We Ain’t Bros

I recently came across a video titled Girls can be Bros too. For some reason, it irritated me. The video had beautiful pictures, an evocative background score and the best part- the syntax which went like this: IF being <good adjective> and <positive attribute> means being a bro, then your girlfriend is a bro too.

But, while I applauded the intelligent use of the conditional clause, I still felt a smidgen of irritation at the end of it all. Why?

Because see, I know girlfriends can be loyal and dependable and committed to having fun; and they will carry you home when you’re drunk; put you to bed, even take off your shoes before placing a thoughtful bucket by your lolling head. I have girlfriends like that. I have a girl group like that, or is the word in vogue “squad” nowadays, who will always have my back. But, for all of that, I’ve never felt the need to validate our friendship by calling them my “bros”.

Bro kinship is inherently a male domain. Something that guys have used to qualify their friendships since times of clandestine brotherhoods. It speaks of an easy alliance that doesn’t require too much effort to maintain; a safe zone for insults to be hurled at each other without unnecessary feelings getting in the way; a relationship where possessions are shared without fanfare and evenings are spent in gaiety. Bros are people that you can call up once in 6 months and they’ll still pick you up from the airport. They are also people who remind you that the world is full of shit and the best way to deal with it is to keep it simple. It’s a beautiful friendship to have in your life. But, it’s not the only way to have friendship in your life.

I have friends (mostly guys) with whom I have this equation. But, my friendship with my girlfriends is a little different.

With my girls, as much of a luxury as it seems to be able to call only once in 6 months, it doesn’t work that way. Our friendship takes a constant effort to maintain. It’s frail enough that if you’re not keeping in touch, you might lose the connection. It’s delicate enough to think before I say something mean. And it’s precious enough that I don’t even consider these things an effort.

These girls are my bastions of support and my relationship with them takes nurturing. Should that deter me? Should that make me go in search of a bro-ship? I think not. Because I need someone to call when I’m feeling down for no particular reason and I like having someone who thinks of calling me when they’re feeling down for no particular reason.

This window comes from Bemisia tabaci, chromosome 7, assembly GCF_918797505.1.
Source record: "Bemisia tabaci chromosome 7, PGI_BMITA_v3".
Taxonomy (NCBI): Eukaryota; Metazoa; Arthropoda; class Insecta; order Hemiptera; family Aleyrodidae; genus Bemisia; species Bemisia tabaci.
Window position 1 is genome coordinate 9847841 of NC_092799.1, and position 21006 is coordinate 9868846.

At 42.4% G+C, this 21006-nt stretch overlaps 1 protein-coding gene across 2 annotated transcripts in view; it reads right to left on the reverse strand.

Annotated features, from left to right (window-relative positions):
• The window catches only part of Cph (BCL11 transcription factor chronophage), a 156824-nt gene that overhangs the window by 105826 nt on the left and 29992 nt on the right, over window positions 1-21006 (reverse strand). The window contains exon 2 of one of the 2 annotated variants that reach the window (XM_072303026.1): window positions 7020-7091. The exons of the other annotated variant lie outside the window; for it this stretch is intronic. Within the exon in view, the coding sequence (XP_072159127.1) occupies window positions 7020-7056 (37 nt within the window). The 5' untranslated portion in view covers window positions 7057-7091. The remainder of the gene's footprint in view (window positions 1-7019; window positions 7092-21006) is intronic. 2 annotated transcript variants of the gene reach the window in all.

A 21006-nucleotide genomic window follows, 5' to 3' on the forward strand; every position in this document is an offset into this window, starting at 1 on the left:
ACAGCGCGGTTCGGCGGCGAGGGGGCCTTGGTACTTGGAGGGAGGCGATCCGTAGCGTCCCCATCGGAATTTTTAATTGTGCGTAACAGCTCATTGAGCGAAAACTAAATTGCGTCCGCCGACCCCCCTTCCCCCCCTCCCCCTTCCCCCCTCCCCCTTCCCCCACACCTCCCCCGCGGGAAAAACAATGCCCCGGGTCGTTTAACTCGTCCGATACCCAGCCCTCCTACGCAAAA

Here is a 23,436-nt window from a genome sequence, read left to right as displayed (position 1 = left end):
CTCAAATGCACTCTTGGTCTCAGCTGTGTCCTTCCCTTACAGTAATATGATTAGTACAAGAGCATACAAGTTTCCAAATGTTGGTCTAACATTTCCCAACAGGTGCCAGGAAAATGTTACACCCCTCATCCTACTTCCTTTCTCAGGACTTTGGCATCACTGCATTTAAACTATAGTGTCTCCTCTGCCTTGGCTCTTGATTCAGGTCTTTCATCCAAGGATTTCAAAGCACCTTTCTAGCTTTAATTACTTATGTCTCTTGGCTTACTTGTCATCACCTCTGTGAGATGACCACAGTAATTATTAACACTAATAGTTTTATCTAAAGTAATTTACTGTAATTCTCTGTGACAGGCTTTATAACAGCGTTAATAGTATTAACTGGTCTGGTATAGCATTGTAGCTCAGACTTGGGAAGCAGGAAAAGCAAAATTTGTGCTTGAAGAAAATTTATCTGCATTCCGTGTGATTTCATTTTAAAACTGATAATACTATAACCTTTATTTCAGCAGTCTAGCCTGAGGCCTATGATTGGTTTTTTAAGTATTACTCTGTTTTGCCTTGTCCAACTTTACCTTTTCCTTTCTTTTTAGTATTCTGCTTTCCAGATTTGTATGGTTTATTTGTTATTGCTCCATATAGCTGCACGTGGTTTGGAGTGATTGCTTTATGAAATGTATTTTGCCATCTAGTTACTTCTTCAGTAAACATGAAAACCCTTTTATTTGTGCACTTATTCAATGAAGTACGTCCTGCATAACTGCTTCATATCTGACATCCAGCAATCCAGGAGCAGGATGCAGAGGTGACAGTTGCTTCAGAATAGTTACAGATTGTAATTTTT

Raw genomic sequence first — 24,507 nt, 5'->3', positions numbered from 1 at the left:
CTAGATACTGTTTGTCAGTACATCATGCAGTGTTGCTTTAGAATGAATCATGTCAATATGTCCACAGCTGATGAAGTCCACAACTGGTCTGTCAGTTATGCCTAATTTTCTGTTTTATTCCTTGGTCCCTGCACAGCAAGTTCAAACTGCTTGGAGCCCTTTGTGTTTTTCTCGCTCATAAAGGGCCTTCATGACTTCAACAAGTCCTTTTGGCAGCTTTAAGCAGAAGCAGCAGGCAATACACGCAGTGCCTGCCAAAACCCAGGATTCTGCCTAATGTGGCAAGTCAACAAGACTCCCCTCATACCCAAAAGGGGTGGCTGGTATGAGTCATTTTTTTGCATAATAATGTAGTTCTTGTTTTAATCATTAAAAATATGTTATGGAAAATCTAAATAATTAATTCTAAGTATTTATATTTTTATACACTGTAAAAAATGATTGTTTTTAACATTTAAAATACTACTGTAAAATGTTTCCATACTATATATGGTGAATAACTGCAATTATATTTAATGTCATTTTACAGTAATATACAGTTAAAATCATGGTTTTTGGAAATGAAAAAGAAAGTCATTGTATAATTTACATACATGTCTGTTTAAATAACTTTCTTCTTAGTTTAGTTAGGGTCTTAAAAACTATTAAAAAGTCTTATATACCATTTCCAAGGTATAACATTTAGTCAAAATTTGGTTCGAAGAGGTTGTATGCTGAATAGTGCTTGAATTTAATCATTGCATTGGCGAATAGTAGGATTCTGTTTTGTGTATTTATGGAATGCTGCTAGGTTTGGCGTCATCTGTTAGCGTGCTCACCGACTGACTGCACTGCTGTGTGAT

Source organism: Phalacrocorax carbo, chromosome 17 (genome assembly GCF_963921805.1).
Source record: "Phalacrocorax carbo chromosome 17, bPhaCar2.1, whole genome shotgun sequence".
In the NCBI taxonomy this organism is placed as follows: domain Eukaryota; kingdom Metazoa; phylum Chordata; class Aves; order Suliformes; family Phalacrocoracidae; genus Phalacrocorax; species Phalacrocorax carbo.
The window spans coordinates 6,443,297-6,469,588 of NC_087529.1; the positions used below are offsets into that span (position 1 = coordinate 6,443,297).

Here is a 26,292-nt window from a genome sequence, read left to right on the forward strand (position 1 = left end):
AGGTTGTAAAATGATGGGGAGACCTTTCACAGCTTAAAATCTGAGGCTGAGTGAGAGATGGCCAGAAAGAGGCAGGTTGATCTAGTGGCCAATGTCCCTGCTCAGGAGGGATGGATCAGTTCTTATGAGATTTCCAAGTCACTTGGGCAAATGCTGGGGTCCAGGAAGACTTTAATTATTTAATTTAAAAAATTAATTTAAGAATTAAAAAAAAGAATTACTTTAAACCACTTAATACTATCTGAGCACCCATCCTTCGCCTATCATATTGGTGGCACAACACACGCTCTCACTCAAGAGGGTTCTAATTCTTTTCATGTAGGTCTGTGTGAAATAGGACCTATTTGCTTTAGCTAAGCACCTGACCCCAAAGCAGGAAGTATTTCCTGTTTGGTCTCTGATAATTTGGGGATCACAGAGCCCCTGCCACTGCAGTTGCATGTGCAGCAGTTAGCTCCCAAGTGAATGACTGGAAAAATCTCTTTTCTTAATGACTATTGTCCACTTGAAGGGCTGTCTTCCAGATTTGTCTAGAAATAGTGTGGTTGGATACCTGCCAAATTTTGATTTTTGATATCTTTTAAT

I’ve been a tomboy for most of my life. I’ve grown up with guy friends in spite of graduating from a girls’ school. Then, I went to college where 105 boys were balanced by 25 girls. It’s like the odds were never in the favour of my worried mother’s peace of mind. But then, much to her surprise, the first friend I told her about turned out to be a girl and she turned out to be my best friend in the 8 years since.

She was instrumental in the formation of the close-knit group that we have now and she was instrumental for my inclusion in it. While she educated me, through many trials and errors, in the ways of friendships where fights are fought and made up over a week, where you can insult each other but some lines can never be crossed, where nothing is limitless or without boundaries- except the ability to forgive (and no, we don’t forget), I discovered that I grew more comfortable with every disagreement, with every argument and with every surprise birthday party that was planned down to excruciating detail (including finding the least stinky corner of the bathroom to hide in).  I also discovered, while cocooned by these tumultuous relationships, that I don’t need to be a boy to be equal to boys. I learnt to be happy with myself when I learnt that equality doesn’t mean similarity. I can safely say that I grew into a woman because my friends weren’t my “bros”, rather they took on the roles of sister, brother, mother and father and even wizened grandparents at different times and different occasions.

We graduated from college a few years ago and went our own ways. But, in a world where emotions are seen as a weakness and where women are put under the microscope and watched for that one tiny step out of line, our friendship gives us the space to wear our hearts on the sleeve; it gives us people of whom we can make demands; it gives a safe zone where we can get hurt, get frustrated, get bloody effing pissed off and learn to deal with it. That’s what I want my girls around for.

So, yes. I’ll never call my girlfriends my bros. Even when we are all plastered and hurling abuses at each other while rolling on the floor laughing; even when we’re sitting around during our long-awaited holiday trip each one doing her own thing; even when one of us is getting married and we throw the best bachelorette party ever, I don’t need to validate us by calling them my “bros”. I’d rather call them my bitches.



To My Little Nephew, From Your (Kinda, Sorta) Old Aunt

25 July, 2016


My darling sleepy Baby,